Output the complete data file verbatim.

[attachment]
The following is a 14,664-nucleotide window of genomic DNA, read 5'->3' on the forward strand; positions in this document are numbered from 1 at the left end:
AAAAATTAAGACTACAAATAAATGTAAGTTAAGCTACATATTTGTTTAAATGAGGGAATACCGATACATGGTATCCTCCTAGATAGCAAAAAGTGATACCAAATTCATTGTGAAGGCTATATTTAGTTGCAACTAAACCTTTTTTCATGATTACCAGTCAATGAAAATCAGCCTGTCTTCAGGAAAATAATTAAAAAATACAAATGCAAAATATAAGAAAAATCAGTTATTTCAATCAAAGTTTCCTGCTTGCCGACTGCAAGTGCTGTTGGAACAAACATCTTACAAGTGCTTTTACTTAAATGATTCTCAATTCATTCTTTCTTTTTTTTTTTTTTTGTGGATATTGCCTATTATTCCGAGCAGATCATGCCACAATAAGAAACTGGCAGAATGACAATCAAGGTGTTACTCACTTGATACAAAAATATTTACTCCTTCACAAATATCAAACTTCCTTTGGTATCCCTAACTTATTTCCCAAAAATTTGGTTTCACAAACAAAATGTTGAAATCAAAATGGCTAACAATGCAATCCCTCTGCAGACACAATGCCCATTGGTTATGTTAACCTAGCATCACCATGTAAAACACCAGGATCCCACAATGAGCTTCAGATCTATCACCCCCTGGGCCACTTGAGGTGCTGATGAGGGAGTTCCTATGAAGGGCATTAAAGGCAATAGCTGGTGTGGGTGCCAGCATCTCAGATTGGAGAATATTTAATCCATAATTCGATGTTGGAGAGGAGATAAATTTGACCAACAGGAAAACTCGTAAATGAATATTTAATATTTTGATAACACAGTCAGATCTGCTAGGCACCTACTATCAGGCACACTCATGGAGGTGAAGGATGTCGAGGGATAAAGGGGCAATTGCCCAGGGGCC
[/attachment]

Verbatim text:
The following is a 14,664-nucleotide window of genomic DNA, read 5'->3' on the forward strand; positions in this document are numbered from 1 at the left end:
AAAAATTAAGACTACAAATAAATGTAAGTTAAGCTACATATTTGTTTAAATGAGGGAATACCGATACATGGTATCCTCCTAGATAGCAAAAAGTGATACCAAATTCATTGTGAAGGCTATATTTAGTTGCAACTAAACCTTTTTTCATGATTACCAGTCAATGAAAATCAGCCTGTCTTCAGGAAAATAATTAAAAAATACAAATGCAAAATATAAGAAAAATCAGTTATTTCAATCAAAGTTTCCTGCTTGCCGACTGCAAGTGCTGTTGGAACAAACATCTTACAAGTGCTTTTACTTAAATGATTCTCAATTCATTCTTTCTTTTTTTTTTTTTTTGTGGATATTGCCTATTATTCCGAGCAGATCATGCCACAATAAGAAACTGGCAGAATGACAATCAAGGTGTTACTCACTTGATACAAAAATATTTACTCCTTCACAAATATCAAACTTCCTTTGGTATCCCTAACTTATTTCCCAAAAATTTGGTTTCACAAACAAAATGTTGAAATCAAAATGGCTAACAATGCAATCCCTCTGCAGACACAATGCCCATTGGTTATGTTAACCTAGCATCACCATGTAAAACACCAGGATCCCACAATGAGCTTCAGATCTATCACCCCCTGGGCCACTTGAGGTGCTGATGAGGGAGTTCCTATGAAGGGCATTAAAGGCAATAGCTGGTGTGGGTGCCAGCATCTCAGATTGGAGAATATTTAATCCATAATTCGATGTTGGAGAGGAGATAAATTTGACCAACAGGAAAACTCGTAAATGAATATTTAATATTTTGATAACACAGTCAGATCTGCTAGGCACCTACTATCAGGCACACTCATGGAGGTGAAGGATGTCGAGGGATAAAGGGGCAATTGCCCAGGGGCC